Impeccably researched and beautifully told, the book delivers the ultimate portrait of man against nature, drawing on a remarkable range of archival and modern sources, including a long-lost account by the ship's cabin boy. At once a literary companion and a page turner that speaks to the same issues of class, race, and man's relationship to nature that permeate the works of Melville, In the Heart of the Sea will endure as a vital work of American history.Joy School
Synopsis: In the opening pages of Jamie Ford’s stunning debut novel, Hotel on the Corner of Bitter and Sweet, Henry Lee comes upon a crowd gathered outside the Panama Hotel, once the gateway to Seattle’s Japantown. It has been boarded up for decades, but now the new owner has made an incredible discovery: the belongings of Japanese families, left when they were rounded up and sent to internment camps during World War II. As Henry looks on, the owner opens a Japanese parasol.
This simple act takes old Henry Lee back to the 1940s, at the height of the war, when young Henry’s world is a jumble of confusion and excitement, and to his father, who is obsessed with the war in China and having Henry grow up American. While “scholarshipping” at the exclusive Rainier Elementary, where the white kids ignore him, Henry meets Keiko Okabe, a young Japanese American student. Amid the chaos of blackouts, curfews, and FBI raids, Henry and Keiko forge a bond of friendship–and innocent love–that transcends the long-standing prejudices of their Old World ancestors. And after Keiko and her family are swept up in the evacuations to the internment camps, she and Henry are left only with the hope that the war will end, and that their promise to each other will be kept.
Forty years later, Henry Lee is certain that the parasol belonged to Keiko. In the hotel’s dark dusty basement he begins looking for signs of the Okabe family’s belongings and for a long-lost object whose value he cannot begin to measure. Now a widower, Henry is still trying to find his voice–words that might explain the actions of his nationalistic father; words that might bridge the gap between him and his modern, Chinese American son; words that might help him confront the choices he made many years ago.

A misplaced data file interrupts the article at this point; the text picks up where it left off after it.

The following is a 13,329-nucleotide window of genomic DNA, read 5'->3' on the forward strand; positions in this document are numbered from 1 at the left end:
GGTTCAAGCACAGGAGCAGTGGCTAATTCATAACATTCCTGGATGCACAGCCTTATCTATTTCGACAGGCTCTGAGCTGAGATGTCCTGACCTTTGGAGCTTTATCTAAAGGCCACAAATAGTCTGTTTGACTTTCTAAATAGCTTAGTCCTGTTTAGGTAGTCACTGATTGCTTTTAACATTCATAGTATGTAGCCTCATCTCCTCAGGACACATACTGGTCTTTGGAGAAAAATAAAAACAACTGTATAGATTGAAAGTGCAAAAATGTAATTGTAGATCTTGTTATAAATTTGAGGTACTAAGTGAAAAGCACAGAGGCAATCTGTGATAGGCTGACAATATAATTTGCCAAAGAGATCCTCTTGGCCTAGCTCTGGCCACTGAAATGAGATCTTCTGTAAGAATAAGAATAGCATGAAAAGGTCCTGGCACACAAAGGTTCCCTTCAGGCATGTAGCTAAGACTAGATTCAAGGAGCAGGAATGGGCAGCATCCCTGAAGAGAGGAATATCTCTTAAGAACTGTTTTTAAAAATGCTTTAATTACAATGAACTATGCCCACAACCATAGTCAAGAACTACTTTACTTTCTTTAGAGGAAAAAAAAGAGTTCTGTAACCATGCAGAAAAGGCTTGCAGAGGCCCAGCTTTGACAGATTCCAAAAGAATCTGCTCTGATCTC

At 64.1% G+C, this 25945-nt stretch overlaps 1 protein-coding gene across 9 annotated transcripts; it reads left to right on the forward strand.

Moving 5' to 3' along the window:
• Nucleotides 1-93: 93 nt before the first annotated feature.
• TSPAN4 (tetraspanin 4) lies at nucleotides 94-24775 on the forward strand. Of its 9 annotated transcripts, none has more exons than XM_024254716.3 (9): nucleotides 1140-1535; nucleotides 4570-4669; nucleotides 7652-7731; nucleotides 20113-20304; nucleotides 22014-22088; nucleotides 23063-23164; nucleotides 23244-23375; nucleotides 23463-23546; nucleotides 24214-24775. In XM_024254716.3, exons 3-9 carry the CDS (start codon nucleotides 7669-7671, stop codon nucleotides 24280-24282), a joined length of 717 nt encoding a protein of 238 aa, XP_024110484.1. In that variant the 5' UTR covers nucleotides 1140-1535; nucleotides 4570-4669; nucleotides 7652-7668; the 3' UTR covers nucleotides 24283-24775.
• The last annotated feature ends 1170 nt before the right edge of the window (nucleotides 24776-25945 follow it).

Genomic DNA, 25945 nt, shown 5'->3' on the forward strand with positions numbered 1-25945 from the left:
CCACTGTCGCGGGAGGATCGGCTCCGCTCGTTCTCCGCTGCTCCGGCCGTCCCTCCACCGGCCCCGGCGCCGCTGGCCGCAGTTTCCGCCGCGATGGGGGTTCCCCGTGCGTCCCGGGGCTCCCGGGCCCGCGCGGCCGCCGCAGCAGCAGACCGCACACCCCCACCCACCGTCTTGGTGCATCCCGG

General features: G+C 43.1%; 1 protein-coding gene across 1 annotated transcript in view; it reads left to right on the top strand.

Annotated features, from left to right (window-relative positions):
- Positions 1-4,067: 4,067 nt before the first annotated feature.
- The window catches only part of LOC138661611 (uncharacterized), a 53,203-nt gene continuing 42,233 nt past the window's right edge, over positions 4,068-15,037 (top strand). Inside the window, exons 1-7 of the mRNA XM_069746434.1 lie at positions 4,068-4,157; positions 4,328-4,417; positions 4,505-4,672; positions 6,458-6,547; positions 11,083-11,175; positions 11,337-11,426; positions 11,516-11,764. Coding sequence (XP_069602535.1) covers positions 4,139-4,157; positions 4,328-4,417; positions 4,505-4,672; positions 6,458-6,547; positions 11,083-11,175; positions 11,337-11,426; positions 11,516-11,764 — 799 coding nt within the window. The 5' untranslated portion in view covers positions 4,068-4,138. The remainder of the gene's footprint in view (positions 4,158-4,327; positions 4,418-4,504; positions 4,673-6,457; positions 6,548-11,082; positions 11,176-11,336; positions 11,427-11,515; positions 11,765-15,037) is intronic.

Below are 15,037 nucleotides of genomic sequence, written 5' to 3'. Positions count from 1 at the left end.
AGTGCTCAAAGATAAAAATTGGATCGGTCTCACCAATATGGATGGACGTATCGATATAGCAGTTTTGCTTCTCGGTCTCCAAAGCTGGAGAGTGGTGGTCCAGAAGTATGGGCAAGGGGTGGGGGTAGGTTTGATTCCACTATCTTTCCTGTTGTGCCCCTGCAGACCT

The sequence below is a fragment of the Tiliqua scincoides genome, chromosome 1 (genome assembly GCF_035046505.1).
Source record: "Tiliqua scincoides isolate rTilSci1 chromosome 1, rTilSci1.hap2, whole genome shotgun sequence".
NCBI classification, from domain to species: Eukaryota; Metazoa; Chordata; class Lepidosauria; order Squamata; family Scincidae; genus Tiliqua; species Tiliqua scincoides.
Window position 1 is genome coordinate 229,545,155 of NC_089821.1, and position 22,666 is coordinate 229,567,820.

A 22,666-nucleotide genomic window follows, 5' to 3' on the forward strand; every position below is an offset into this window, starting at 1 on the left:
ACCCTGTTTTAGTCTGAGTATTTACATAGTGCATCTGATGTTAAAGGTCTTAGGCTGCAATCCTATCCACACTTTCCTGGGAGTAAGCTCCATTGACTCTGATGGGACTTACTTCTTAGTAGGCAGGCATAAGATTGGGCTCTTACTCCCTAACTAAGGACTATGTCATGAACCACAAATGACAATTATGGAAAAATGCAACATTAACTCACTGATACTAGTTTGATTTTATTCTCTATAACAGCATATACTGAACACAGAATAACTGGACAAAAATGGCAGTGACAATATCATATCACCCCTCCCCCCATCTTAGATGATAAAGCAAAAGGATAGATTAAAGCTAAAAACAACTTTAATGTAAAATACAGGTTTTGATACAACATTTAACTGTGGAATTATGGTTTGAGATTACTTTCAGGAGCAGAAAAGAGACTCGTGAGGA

Marion and Shiva Stone are twin brothers born of a secret union between a beautiful Indian nun and a brash British surgeon at a mission hospital in Addis Ababa. Orphaned by their mother’s death in childbirth and their father’s disappearance, bound together by a preternatural connection and a shared fascination with medicine, the twins come of age as Ethiopia hovers on the brink of revolution. Yet it will be love, not politics–their passion for the same woman–that will tear them apart and force Marion, fresh out of medical school, to flee his homeland. He makes his way to America, finding refuge in his work as an intern at an underfunded, overcrowded New York City hospital. When the past catches up to him–nearly destroying him–Marion must entrust his life to the two men he thought he trusted least in the world: the surgeon father who abandoned him and the brother who betrayed him.
An unforgettable journey into one man’s remarkable life, and an epic story about the power, intimacy, and curious beauty of the work of healing others.